Refugees, Religion, and the Right

November 25, 2015

The Syrian refugee crisis has devolved from a question of how we can protect the persecuted to whether refugees should be allowed to resettle in America at all. Calls for religious tests and complete holds on refugee applications are ubiquitous.

Let’s examine what is happening in Washington.

House of Representatives

The House recently had a hearing on the refugee crisis. Republican committee members grilled administration officials and civil society leaders on whether the nation’s refugee processing system adequately secured the nation from ISIS infiltrators. The suspicion on the right was punctuated with Rep. Steve King (R-IA04) asking Have you ever seen a suicidal terrorist that was not a Muslim?”. Luckily, Rep King, who stated just last month he’d never seen a Muslim integrate into society, was refuted in a spirited response by Rep. Luis Gutierrez (D-IL04), who reminded the crowd that the same discrimination had been pointed toward other minorities in the past while urging us not to make that same mistake.

In the end, the Republicans’ opposition prevailed, with the House voting 289-137 to halt refugees from entering and imposing tighter security measures. The Republicans rode on the public’s heightened fear after the Paris attacks.

US Senate

The fate of the bill in the Senate is not so clear. Some Republicans, like Sen. Marco Rubio (R-FL), are confident that they can get enough Democrats to ride the momentum of the House’s anti-refugee stance. However, Senate Minority Leader Harry Reid (D-NV) has all but guaranteed it will not pass the Senate. In addition, Democrats are hopeful that since the vote will be in December, that will give them more chance to kill the bill as the media coverage should be less focused on the issue by then.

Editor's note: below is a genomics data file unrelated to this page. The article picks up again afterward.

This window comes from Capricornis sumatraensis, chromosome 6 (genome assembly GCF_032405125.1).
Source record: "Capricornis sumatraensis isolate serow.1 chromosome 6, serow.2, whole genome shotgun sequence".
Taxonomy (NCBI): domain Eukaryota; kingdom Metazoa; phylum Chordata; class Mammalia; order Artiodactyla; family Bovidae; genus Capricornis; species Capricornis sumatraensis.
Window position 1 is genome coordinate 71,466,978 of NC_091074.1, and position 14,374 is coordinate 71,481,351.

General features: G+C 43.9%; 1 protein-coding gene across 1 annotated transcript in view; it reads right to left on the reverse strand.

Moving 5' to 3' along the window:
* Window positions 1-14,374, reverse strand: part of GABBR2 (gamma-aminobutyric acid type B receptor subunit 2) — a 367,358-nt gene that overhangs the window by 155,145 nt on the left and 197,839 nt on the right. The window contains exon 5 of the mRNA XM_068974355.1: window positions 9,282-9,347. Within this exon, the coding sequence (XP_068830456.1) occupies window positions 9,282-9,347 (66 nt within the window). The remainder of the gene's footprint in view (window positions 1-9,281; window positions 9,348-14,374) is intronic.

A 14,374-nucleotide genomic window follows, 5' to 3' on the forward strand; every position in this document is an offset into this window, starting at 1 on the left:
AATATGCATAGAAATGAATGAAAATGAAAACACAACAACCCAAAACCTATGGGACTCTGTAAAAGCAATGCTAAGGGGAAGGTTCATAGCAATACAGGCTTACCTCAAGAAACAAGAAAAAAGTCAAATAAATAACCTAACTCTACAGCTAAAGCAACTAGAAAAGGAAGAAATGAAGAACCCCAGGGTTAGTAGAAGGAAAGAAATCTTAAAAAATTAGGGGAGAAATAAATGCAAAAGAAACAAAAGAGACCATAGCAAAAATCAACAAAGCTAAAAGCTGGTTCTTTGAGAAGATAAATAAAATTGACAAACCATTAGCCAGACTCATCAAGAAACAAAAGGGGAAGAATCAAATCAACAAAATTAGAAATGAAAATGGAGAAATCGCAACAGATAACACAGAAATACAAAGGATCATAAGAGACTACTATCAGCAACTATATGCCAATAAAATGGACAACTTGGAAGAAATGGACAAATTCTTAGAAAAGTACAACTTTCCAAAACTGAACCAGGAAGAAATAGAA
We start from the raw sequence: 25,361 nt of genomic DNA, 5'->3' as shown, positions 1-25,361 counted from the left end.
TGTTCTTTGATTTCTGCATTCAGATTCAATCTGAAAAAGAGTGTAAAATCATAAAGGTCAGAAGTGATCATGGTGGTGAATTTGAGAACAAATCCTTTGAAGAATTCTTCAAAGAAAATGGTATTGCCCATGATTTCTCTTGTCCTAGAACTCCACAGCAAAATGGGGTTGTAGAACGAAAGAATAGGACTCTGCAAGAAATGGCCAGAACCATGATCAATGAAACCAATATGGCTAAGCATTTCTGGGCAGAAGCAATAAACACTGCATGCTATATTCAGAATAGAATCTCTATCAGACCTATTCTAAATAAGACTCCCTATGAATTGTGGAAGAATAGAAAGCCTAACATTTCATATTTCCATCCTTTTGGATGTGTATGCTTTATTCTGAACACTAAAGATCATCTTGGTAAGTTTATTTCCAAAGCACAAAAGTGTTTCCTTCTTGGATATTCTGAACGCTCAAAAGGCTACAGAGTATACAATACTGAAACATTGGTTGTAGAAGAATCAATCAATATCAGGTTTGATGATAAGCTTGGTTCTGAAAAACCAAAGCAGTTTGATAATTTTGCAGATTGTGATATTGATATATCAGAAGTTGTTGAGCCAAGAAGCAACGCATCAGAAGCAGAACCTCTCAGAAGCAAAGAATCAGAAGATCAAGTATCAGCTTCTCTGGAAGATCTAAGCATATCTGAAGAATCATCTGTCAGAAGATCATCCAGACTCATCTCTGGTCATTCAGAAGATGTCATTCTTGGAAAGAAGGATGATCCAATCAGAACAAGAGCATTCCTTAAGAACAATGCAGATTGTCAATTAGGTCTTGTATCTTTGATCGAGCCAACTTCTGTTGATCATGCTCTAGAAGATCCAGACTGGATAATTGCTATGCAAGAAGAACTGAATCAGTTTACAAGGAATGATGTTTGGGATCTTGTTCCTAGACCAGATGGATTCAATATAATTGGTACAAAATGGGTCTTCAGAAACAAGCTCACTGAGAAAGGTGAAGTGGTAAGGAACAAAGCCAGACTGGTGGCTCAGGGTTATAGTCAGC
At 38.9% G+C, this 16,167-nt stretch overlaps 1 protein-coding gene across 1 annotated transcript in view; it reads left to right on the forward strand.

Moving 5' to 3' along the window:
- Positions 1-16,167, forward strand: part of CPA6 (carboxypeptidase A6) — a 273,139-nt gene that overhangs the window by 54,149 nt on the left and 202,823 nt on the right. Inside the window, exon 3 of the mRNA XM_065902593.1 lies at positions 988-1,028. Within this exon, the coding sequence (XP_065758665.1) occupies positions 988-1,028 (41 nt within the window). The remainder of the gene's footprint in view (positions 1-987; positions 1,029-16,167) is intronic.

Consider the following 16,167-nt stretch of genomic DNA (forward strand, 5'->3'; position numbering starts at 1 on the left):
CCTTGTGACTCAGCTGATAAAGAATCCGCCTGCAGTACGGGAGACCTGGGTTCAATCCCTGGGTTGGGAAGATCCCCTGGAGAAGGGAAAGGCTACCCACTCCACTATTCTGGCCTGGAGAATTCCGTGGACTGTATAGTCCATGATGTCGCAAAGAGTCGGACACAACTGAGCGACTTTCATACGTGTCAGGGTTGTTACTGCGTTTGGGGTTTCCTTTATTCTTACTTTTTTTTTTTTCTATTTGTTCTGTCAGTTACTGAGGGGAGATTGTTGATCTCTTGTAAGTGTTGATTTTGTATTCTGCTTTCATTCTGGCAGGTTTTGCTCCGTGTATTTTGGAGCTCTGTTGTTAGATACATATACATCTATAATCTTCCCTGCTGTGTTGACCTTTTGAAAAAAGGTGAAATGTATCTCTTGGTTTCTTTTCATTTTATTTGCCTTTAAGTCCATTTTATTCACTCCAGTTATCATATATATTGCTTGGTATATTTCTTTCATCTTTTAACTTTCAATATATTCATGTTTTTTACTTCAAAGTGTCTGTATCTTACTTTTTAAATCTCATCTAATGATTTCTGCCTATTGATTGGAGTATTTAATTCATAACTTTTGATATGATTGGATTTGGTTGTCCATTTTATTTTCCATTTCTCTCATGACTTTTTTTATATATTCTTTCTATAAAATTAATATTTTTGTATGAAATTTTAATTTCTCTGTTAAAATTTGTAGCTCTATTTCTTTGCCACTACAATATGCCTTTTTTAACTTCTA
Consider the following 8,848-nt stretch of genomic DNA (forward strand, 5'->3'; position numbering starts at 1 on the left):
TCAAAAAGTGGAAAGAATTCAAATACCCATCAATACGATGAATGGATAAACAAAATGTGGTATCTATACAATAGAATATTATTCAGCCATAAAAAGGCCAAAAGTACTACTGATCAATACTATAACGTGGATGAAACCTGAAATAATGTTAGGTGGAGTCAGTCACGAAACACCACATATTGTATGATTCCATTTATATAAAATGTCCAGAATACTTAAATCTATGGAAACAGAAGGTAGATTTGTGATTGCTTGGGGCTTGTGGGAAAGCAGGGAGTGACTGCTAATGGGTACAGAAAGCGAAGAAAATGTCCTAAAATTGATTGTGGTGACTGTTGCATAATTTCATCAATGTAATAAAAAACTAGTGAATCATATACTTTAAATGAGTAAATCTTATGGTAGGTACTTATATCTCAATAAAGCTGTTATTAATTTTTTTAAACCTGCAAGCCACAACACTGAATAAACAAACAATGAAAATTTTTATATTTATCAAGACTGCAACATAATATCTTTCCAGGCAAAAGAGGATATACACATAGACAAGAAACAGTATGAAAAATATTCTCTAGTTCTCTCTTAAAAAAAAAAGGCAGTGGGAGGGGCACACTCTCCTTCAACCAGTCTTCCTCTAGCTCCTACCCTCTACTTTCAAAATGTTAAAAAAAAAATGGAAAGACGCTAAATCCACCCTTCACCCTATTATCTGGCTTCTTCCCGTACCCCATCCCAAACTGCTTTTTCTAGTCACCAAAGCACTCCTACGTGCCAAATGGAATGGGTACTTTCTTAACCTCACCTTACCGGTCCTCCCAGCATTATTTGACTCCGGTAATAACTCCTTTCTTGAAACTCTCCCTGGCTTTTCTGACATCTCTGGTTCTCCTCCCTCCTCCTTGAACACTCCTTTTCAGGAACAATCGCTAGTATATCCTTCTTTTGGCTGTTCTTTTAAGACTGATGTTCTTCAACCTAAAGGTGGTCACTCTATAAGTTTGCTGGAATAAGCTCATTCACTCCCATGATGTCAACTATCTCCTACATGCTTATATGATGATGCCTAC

White House

The White House has vigorously defended the security checks that are currently in place for incoming refugees. President Obama has ridiculed those who are “scared of widows and orphans.”  With aggressive comments like this, the Administration is not only making it clear that it has no plan on backing down on this issue, but it is framing the right as unreasonable in this national debate.

The Office of Public Engagement has also gone on the offensive, interacting with interfaith, humanitarian, and immigration groups, and unveiling a campaign page to help debunk myths about refugee resettlement. On the policy front, President Obama has promised to veto the legislation should it pass the Senate.


The Syrian refugee crisis has been dominating the news along with (and as a result of) the Paris attacks. However, the issue has brought to light many other issues that are now being covered. Presidential candidates like Donald Trump, Ben Carson, and Mike Huckabee have all made negative comments about Muslims, which stemmed from the refugee crisis.

Though there has been open and harsh rhetoric on Muslims, we have seen a positive response from politicians and other public figures. The refugee topic has given birth to a healthy debate in the media on the treatment of those who come to our shores, Islamophobia, and the role of Muslims in America. Glenn Greenwald even critiqued CNN’s coverage of the Paris attack, accusing the network of being allowed to “demonize Muslims”. This type of rigorous debate is healthy and needed.

 Going Forward

It is easy for us to pay lip service to America as the beacon of freedom. To be such an example to the rest of the world, yet not allow the world’s tired and poor to reach that freedom, makes our values mere slogans as opposed to truth. The home of the brave must not be scared to hold on to its principles, most especially during the times it is easiest to let them go.



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